Contributions to Mineralogy and Petrology

, Volume 15, Issue 2, pp 103–190 | Cite as

The genesis of basaltic magmas

  • D. H. Green
  • A. E. Ringwood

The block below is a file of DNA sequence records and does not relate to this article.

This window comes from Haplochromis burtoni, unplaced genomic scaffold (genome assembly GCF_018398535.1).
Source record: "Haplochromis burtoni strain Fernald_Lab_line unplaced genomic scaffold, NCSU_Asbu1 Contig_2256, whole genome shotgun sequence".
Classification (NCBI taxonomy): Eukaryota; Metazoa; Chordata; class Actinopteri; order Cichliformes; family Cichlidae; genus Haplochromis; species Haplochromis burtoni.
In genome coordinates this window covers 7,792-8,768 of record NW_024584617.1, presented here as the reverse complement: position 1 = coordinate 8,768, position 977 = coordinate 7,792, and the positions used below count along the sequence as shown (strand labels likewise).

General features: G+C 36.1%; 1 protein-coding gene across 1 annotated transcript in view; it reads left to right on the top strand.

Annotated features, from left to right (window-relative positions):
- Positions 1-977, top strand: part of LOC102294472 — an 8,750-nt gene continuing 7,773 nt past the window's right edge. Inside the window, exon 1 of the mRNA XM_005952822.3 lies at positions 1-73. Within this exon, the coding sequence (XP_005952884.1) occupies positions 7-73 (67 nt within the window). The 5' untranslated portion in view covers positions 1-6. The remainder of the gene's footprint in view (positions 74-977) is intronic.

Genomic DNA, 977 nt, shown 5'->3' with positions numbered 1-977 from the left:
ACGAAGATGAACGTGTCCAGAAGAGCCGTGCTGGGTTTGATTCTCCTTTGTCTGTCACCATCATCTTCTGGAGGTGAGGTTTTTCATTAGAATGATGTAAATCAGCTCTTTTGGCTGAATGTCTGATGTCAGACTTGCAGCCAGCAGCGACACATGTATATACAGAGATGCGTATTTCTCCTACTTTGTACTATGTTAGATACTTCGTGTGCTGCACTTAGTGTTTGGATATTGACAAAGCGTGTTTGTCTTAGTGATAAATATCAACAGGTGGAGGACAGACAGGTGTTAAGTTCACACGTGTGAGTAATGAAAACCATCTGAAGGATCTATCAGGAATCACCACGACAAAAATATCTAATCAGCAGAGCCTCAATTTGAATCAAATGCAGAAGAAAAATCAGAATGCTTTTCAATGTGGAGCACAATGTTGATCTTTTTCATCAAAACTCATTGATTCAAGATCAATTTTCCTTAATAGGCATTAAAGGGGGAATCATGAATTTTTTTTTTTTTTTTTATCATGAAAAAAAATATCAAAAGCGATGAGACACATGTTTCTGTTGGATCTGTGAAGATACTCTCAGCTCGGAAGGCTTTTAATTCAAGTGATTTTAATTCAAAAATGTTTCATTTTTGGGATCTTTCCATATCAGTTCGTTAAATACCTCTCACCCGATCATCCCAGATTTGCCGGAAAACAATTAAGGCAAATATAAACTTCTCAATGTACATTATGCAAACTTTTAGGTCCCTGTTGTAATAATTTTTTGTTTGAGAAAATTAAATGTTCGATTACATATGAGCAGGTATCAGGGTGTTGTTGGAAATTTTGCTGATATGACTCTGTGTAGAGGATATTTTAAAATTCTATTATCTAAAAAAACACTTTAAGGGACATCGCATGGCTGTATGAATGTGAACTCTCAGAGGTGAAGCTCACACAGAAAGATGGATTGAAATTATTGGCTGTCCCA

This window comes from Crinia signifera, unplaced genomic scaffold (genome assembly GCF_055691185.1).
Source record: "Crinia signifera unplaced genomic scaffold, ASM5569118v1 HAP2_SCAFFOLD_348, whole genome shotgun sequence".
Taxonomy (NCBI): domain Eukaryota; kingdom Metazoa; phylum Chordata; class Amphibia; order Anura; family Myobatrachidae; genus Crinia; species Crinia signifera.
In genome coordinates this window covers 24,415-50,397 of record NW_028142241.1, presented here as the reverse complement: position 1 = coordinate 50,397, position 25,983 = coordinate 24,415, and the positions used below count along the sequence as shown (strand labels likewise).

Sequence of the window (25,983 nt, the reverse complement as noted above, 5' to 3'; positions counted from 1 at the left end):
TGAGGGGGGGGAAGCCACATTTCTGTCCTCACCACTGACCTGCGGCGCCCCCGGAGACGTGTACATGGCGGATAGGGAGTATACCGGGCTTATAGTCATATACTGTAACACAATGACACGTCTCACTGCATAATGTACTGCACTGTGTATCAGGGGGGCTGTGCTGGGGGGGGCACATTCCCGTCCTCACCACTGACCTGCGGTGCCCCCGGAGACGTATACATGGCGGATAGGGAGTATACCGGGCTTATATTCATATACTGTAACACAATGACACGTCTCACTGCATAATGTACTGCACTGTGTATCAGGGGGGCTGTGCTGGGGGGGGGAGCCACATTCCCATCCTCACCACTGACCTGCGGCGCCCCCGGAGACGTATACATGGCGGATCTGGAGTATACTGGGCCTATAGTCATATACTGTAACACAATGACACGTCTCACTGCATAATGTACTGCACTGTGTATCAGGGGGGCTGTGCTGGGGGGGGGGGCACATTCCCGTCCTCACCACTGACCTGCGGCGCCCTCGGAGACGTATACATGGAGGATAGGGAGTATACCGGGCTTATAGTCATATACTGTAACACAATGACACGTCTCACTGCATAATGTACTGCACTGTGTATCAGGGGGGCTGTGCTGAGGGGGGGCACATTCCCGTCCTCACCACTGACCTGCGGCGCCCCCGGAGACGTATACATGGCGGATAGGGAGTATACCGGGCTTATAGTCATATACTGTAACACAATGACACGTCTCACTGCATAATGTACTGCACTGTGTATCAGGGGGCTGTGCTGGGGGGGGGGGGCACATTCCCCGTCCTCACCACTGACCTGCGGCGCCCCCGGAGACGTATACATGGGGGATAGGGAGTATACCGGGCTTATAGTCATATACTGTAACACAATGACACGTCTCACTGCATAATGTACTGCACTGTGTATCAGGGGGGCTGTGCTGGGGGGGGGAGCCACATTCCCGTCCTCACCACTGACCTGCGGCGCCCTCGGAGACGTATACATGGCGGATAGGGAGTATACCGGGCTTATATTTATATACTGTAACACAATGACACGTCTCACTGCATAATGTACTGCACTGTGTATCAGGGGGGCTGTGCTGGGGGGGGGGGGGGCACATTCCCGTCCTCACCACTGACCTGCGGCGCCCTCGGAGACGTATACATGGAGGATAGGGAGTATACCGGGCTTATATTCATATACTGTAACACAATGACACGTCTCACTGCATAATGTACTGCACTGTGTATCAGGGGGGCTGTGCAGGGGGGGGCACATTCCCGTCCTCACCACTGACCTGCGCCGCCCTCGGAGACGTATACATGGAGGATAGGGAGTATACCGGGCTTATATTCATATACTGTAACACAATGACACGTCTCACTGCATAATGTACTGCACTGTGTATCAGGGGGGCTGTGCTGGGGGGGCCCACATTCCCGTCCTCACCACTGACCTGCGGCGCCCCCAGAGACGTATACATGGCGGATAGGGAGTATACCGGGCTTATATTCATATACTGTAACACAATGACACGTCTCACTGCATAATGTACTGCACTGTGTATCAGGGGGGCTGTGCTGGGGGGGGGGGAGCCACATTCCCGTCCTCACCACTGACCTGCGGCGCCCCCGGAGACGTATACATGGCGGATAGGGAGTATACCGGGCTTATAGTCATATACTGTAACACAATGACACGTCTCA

This paper reports the results of a detailed experimental investigation of fractionation of natural basaltic compositions under conditions of high pressure and high temperature. A single stage, piston-cylinder apparatus has been used in the pressure range up to 27 kb and at temperatures up to 1500° C to study the melting behaviour of several basaltic compositions. The compositions chosen are olivine-rich (20% or more normative olivine) and include olivine tholeiite (12% normative hypersthene), olivine basalt (1% normative hypersthene) alkali olivine basalt (2% normative nepheline) and picrite (3% normative hypersthene). The liquidus phases of the olivine tholeiite and olivine basalt are olivine at 1 Atmosphere, 4.5 kb and 9 kb, orthopyroxene at 13.5 and 18 kb, clinopyroxene at 22.5 kb and garnet at 27 kb. In the alkali olivine basalt composition, the liquidus phases are olivine at 1 Atmosphere and 9 kb, orthopyroxene with clinopyroxene at 13.5 kb, clinopyroxene at 18 kb and garnet at 27 kb. The sequence of appearance of phases below the liquidus has also been studied in detail. The electron probe micro-analyser has been used to make partial quantitative analyses of olivines, orthopyroxenes, clinopyroxenes and garnets which have crystallized at high pressure.